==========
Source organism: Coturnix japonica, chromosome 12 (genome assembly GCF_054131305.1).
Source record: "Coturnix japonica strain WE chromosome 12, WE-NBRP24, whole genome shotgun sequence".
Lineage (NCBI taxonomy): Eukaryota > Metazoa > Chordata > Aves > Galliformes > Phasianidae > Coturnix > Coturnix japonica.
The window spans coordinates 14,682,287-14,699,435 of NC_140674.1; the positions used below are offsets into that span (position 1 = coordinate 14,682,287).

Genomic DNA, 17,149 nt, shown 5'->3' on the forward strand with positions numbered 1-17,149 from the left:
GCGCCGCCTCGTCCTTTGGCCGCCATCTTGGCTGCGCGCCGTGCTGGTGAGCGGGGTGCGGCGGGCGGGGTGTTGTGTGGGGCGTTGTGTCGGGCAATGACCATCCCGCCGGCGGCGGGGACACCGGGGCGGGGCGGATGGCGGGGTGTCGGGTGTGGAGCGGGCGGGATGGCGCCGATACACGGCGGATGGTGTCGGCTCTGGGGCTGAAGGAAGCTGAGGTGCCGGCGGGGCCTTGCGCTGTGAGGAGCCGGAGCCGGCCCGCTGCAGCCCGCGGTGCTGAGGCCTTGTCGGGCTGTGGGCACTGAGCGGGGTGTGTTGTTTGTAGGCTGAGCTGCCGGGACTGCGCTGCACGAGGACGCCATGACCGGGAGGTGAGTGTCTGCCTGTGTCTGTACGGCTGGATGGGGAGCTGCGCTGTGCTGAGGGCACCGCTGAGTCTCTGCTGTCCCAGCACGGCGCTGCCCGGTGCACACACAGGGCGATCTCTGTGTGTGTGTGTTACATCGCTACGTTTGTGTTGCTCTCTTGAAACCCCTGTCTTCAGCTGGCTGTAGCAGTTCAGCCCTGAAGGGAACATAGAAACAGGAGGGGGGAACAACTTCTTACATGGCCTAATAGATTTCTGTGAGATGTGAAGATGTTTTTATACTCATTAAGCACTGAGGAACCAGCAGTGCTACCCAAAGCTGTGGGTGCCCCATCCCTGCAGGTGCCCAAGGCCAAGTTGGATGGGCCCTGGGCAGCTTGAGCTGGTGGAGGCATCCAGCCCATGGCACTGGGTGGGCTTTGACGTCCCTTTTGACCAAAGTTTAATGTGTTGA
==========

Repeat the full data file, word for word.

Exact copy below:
Source organism: Coturnix japonica, chromosome 12 (genome assembly GCF_054131305.1).
Source record: "Coturnix japonica strain WE chromosome 12, WE-NBRP24, whole genome shotgun sequence".
Lineage (NCBI taxonomy): Eukaryota > Metazoa > Chordata > Aves > Galliformes > Phasianidae > Coturnix > Coturnix japonica.
The window spans coordinates 14,682,287-14,699,435 of NC_140674.1; the positions used below are offsets into that span (position 1 = coordinate 14,682,287).

Genomic DNA, 17,149 nt, shown 5'->3' on the forward strand with positions numbered 1-17,149 from the left:
GCGCCGCCTCGTCCTTTGGCCGCCATCTTGGCTGCGCGCCGTGCTGGTGAGCGGGGTGCGGCGGGCGGGGTGTTGTGTGGGGCGTTGTGTCGGGCAATGACCATCCCGCCGGCGGCGGGGACACCGGGGCGGGGCGGATGGCGGGGTGTCGGGTGTGGAGCGGGCGGGATGGCGCCGATACACGGCGGATGGTGTCGGCTCTGGGGCTGAAGGAAGCTGAGGTGCCGGCGGGGCCTTGCGCTGTGAGGAGCCGGAGCCGGCCCGCTGCAGCCCGCGGTGCTGAGGCCTTGTCGGGCTGTGGGCACTGAGCGGGGTGTGTTGTTTGTAGGCTGAGCTGCCGGGACTGCGCTGCACGAGGACGCCATGACCGGGAGGTGAGTGTCTGCCTGTGTCTGTACGGCTGGATGGGGAGCTGCGCTGTGCTGAGGGCACCGCTGAGTCTCTGCTGTCCCAGCACGGCGCTGCCCGGTGCACACACAGGGCGATCTCTGTGTGTGTGTGTTACATCGCTACGTTTGTGTTGCTCTCTTGAAACCCCTGTCTTCAGCTGGCTGTAGCAGTTCAGCCCTGAAGGGAACATAGAAACAGGAGGGGGGAACAACTTCTTACATGGCCTAATAGATTTCTGTGAGATGTGAAGATGTTTTTATACTCATTAAGCACTGAGGAACCAGCAGTGCTACCCAAAGCTGTGGGTGCCCCATCCCTGCAGGTGCCCAAGGCCAAGTTGGATGGGCCCTGGGCAGCTTGAGCTGGTGGAGGCATCCAGCCCATGGCACTGGGTGGGCTTTGACGTCCCTTTTGACCAAAGTTTAATGTGTTGA